I've tried creating various constructors for MyThread, and I've looked at the Thread source code trying to understand, but I haven't been able to figure out why it works for Thread but not for MyThread. I
Constructors are not inherited. Your MyThread class only defines one no-argument constructor. The compiler can't find any other constructor that it can match to your attempt to instantiate MyThread with a lambda expression. You need to declare a MyThread constructor that takes a Runnable as its argument if you want to do that.
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Here's a question back: why extend Thread? What functionality would you like to add that isn't already present?
Extending Thread just to override the run method is unnecessary as you can give a Runnable to the constructor. A Runnable instance is reusable (can be used in multiple threads), a Thread instance can only be started once. And since Java 8 it's even easier to use a lambda for a Runnable, whereas if you extend Thread you must be as verbose as always:
As Junilu pointed out in his very helpful answer, this is equivalent to declaring an anonymous Runnable. Even if I had declared an explicit Runnable, I'd still have to spin up a thread to run it.
And yes, I do know about Futures and Callables and ThreadPoolExecutors. But that wasn't the question I asked. I have looked at the web trying to get an answer to the Thread vs Runnable question, and despite special pleading for Runnables as "preserving the option to inherit from other than class Thread", and "Runnables can be reused" there are lots of times when these just aren't an issue. As far as I can tell, it boils down to personal preference.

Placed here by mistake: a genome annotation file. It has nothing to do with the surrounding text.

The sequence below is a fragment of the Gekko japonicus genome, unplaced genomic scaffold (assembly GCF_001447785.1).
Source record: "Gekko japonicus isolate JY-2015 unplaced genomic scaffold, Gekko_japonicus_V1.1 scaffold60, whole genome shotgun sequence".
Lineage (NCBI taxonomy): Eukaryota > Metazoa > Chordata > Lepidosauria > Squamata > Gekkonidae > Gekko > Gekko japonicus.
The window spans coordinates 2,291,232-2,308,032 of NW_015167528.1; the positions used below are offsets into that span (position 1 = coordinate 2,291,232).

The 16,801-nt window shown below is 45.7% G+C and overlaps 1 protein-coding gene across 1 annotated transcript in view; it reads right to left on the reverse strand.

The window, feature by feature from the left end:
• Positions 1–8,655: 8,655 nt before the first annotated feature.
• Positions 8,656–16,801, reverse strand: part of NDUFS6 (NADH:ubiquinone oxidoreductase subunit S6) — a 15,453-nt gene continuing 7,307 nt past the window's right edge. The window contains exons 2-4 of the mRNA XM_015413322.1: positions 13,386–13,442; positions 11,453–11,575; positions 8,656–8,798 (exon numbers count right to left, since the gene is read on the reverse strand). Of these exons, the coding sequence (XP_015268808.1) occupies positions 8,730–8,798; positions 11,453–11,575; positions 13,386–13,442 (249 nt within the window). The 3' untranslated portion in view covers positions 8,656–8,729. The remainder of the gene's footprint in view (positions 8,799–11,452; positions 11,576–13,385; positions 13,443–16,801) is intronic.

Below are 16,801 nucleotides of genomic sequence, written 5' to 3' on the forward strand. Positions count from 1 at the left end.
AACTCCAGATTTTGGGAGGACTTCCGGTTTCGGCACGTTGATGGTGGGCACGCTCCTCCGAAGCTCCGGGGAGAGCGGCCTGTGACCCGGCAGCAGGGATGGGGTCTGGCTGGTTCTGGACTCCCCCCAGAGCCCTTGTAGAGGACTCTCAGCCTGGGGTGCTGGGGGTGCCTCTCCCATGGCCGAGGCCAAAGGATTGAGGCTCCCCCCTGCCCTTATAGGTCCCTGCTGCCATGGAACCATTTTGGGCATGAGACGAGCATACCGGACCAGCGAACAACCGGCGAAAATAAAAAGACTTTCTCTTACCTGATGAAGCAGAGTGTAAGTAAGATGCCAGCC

Stephan van Hulst
posted 9 months ago
Well yes, it's personal preference. Take a look at the following application:
Why did I extend Rectangle? You might chalk it up to my eccentric preference to make everything fit in boxes. Similarly, there's never a good technical reason to extend Thread; it only serves to confuse programmers that don't share the same preference.
No application IS a rectangle. No runnable task IS a method of execution of said task.
posted 9 months ago
That is actually the best and clearest explanation I have ever heard.
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